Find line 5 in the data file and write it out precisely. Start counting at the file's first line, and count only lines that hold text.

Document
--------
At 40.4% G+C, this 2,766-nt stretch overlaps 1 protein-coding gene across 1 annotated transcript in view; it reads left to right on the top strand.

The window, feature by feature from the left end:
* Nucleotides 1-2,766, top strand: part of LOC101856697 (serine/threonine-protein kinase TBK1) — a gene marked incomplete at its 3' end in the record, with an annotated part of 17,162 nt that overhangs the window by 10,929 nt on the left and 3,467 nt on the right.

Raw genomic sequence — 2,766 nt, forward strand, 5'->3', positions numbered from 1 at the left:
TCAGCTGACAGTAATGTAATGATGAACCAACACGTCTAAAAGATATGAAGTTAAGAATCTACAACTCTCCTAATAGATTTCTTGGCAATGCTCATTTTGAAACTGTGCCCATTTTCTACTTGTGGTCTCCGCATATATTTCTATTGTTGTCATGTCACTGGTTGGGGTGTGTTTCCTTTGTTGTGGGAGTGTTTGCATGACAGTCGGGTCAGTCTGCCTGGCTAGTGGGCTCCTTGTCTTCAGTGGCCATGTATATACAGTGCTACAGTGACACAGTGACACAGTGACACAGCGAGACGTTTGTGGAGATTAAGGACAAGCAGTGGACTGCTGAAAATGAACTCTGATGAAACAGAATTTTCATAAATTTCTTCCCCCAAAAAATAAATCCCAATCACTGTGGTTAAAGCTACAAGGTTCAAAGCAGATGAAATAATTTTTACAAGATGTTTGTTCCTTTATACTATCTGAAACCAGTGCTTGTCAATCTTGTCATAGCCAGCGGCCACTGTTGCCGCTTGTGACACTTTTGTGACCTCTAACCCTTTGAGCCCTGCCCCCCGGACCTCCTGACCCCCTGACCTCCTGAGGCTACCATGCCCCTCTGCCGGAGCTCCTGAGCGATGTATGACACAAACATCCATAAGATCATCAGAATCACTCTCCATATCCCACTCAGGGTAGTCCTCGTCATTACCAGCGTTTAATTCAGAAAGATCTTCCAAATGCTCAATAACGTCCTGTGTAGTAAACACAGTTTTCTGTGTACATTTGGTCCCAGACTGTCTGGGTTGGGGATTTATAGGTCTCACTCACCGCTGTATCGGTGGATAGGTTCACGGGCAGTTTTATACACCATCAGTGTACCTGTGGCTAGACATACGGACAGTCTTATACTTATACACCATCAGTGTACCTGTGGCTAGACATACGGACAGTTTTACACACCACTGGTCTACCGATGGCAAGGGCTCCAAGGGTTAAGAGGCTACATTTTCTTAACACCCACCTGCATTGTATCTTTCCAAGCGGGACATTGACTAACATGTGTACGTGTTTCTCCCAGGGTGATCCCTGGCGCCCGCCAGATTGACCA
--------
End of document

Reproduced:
TCAGCTGACAGTAATGTAATGATGAACCAACACGTCTAAAAGATATGAAGTTAAGAATCTACAACTCTCCTAATAGATTTCTTGGCAATGCTCATTTTGAAACTGTGCCCATTTTCTACTTGTGGTCTCCGCATATATTTCTATTGTTGTCATGTCACTGGTTGGGGTGTGTTTCCTTTGTTGTGGGAGTGTTTGCATGACAGTCGGGTCAGTCTGCCTGGCTAGTGGGCTCCTTGTCTTCAGTGGCCATGTATATACAGTGCTACAGTGACACAGTGACACAGTGACACAGCGAGACGTTTGTGGAGATTAAGGACAAGCAGTGGACTGCTGAAAATGAACTCTGATGAAACAGAATTTTCATAAATTTCTTCCCCCAAAAAATAAATCCCAATCACTGTGGTTAAAGCTACAAGGTTCAAAGCAGATGAAATAATTTTTACAAGATGTTTGTTCCTTTATACTATCTGAAACCAGTGCTTGTCAATCTTGTCATAGCCAGCGGCCACTGTTGCCGCTTGTGACACTTTTGTGACCTCTAACCCTTTGAGCCCTGCCCCCCGGACCTCCTGACCCCCTGACCTCCTGAGGCTACCATGCCCCTCTGCCGGAGCTCCTGAGCGATGTATGACACAAACATCCATAAGATCATCAGAATCACTCTCCATATCCCACTCAGGGTAGTCCTCGTCATTACCAGCGTTTAATTCAGAAAGATCTTCCAAATGCTCAATAACGTCCTGTGTAGTAAACACAGTTTTCTGTGTACATTTGGTCCCAGACTGTCTGGGTTGGGGATTTATAGGTCTCACTCACCGCTGTATCGGTGGATAGGTTCACGGGCAGTTTTATACACCATCAGTGTACCTGTGGCTAGACATACGGACAGTCTTATACTTATACACCATCAGTGTACCTGTGGCTAGACATACGGACAGTTTTACACACCACTGGTCTACCGATGGCAAGGGCTCCAAGGGTTAAGAGGCTACATTTTCTTAACACCCACCTGCATTGTATCTTTCCAAGCGGGACATTGACTAACATGTGTACGTGTTTCTCCCAGGGTGATCCCTGGCGCCCGCCAGATTGACCA